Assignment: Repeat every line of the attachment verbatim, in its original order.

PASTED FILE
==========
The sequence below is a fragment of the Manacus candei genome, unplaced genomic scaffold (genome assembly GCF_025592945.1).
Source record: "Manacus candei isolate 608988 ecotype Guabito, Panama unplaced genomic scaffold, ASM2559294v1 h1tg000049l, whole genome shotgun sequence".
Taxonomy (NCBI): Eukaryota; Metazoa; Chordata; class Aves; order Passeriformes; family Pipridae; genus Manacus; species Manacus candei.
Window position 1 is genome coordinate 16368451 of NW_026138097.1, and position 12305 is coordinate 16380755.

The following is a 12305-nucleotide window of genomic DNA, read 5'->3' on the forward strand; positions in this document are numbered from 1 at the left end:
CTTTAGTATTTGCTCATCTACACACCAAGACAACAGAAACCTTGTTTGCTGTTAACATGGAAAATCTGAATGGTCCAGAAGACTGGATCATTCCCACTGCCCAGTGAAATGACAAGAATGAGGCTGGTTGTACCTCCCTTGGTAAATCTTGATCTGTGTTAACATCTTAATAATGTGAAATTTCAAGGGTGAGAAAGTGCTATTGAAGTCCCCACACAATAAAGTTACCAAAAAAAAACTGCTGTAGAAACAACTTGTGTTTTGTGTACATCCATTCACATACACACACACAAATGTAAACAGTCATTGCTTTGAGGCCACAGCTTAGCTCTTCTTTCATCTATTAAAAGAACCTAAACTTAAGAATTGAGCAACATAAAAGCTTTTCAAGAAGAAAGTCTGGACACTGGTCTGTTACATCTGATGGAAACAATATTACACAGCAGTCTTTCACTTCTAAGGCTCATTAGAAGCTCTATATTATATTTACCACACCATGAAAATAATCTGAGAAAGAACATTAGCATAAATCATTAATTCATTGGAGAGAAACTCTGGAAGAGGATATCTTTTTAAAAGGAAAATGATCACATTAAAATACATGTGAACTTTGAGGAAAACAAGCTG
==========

The sequence below is a fragment of the Manacus candei genome, unplaced genomic scaffold (genome assembly GCF_025592945.1).
Source record: "Manacus candei isolate 608988 ecotype Guabito, Panama unplaced genomic scaffold, ASM2559294v1 h1tg000049l, whole genome shotgun sequence".
Taxonomy (NCBI): Eukaryota; Metazoa; Chordata; class Aves; order Passeriformes; family Pipridae; genus Manacus; species Manacus candei.
Window position 1 is genome coordinate 16368451 of NW_026138097.1, and position 12305 is coordinate 16380755.

The following is a 12305-nucleotide window of genomic DNA, read 5'->3' on the forward strand; positions in this document are numbered from 1 at the left end:
CTTTAGTATTTGCTCATCTACACACCAAGACAACAGAAACCTTGTTTGCTGTTAACATGGAAAATCTGAATGGTCCAGAAGACTGGATCATTCCCACTGCCCAGTGAAATGACAAGAATGAGGCTGGTTGTACCTCCCTTGGTAAATCTTGATCTGTGTTAACATCTTAATAATGTGAAATTTCAAGGGTGAGAAAGTGCTATTGAAGTCCCCACACAATAAAGTTACCAAAAAAAAACTGCTGTAGAAACAACTTGTGTTTTGTGTACATCCATTCACATACACACACACAAATGTAAACAGTCATTGCTTTGAGGCCACAGCTTAGCTCTTCTTTCATCTATTAAAAGAACCTAAACTTAAGAATTGAGCAACATAAAAGCTTTTCAAGAAGAAAGTCTGGACACTGGTCTGTTACATCTGATGGAAACAATATTACACAGCAGTCTTTCACTTCTAAGGCTCATTAGAAGCTCTATATTATATTTACCACACCATGAAAATAATCTGAGAAAGAACATTAGCATAAATCATTAATTCATTGGAGAGAAACTCTGGAAGAGGATATCTTTTTAAAAGGAAAATGATCACATTAAAATACATGTGAACTTTGAGGAAAACAAGCTG